J.I. Packer compares the Creed to a map, a necessary tool for traveling across country.[5] The Creed is a simplified roadmap, enabling old believers and newcomers alike to reflect upon crucial matters of Christian belief. Packer goes on to state that the Creed is helpful both as a “preliminary orientation” and a “preliminary analysis of the convictions on which faith in Christ must rest.”[6] Scripture is always primary in our foundation as believers, yet we must have a guide for which to understand Scripture otherwise we are capable of misunderstandings and worse, heretical errors. Many cults today use Scripture within their practice, yet their conclusions and understanding of God and his work do not conform to the historical Christian belief as clarified by means of the Creed.

Alister McGrath warns his readers that there is more to faith than just being “caught, not taught.”[7] While it is true that faith comes from hearing, seeing it lived out and personally experiencing God’s salvation through Jesus Christ and the continually indwelling of the Holy Spirit, we must address the specific things we believe about God, rather than ambiguously stating that we trust and believe in him. The Creed strengthens while reaffirming our belief in God and his work of salvation. Continuing in his introduction, McGrath makes an appeal to our unification as believers, using the Creed as the outward badge of our Christian coalition. He says, “Many evangelical Christians tend to be individualists, with no real sense of belonging to a community. The creed’s affirmation of belief in the church reminds us of the corporate dimension of faith and helps correct any unhealthy individualism.”[8] Individualism goes against the entire teaching of Scripture; the church is called to be a functioning organism working together for the spread of the Gospel. The Creed helps to align us together for the advancement of that goal.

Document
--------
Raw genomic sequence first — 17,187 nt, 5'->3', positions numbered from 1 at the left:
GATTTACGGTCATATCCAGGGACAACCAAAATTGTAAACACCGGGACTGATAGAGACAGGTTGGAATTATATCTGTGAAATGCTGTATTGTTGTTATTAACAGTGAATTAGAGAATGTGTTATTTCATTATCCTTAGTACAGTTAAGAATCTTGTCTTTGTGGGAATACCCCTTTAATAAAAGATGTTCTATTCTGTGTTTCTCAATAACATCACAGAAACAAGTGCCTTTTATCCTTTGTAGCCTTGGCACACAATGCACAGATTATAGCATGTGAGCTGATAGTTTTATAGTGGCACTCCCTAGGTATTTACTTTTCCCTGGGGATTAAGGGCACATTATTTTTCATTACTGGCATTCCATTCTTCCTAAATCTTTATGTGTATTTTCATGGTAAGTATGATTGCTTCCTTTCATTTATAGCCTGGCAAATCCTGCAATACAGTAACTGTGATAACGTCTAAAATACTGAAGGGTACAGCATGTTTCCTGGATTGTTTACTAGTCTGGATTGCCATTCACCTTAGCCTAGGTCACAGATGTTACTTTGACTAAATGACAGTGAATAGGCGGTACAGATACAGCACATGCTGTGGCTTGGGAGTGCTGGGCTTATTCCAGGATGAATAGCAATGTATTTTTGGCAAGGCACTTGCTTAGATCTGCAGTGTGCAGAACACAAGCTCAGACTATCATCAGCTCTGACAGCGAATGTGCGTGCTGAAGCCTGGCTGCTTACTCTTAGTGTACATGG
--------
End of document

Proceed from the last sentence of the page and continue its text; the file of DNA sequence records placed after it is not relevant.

So why use the Creed? First, it comes from a proper understanding of Scripture as taught by Christ, the apostles and the early church practices. Second, as an aid it directs the believer, both old and new alike, to focus on the main points of belief in the Christian faith. Both pointing to and interpreting Scripture in a proper fashion, the Creed gives us a map for deciphering the wrong routes to take and the false road signs for which to be aware. Finally, it gives believers a basis for truly knowing and growing in their faith. It builds up the community of believers by giving us a focal point for which our faith commitments are to rest. While we do not have to agree on every point, we must agree on these central ones, lest we find ourselves outside the faith. The Creed is our banner of truth, written from the pages of Scripture for the goal of making and supporting disciples throughout all generations to the glory of God and until the return our Lord Jesus Christ.

– Coleman

[1] Barna Group, “Six Megathemes Emerge from Barna Group Research in 2010,” http://www.barna.org/culture-articles/462-six-megathemes-emerge-from-2010 (accessed December 20, 2010).

[2] Didache, 1.1-2.

[3] Michael W. Holmes, The Apostolic Fathers in English, (Baker Academic: Grand Rapids, 2007), 159.

[4] St. Ambrose of Milan, Letter 42.5.

[5] J.I. Packer, Affirming the Apostles’ Creed, (Crossway: Wheaton, 2008), 11.

[6] Ibid., 12.

[7] Alister McGrath, I Believe: Exploring the Apostles’ Creed, (IntervarsityPress: Downers Grove, 1997), 10.

[8] Ibid., 15.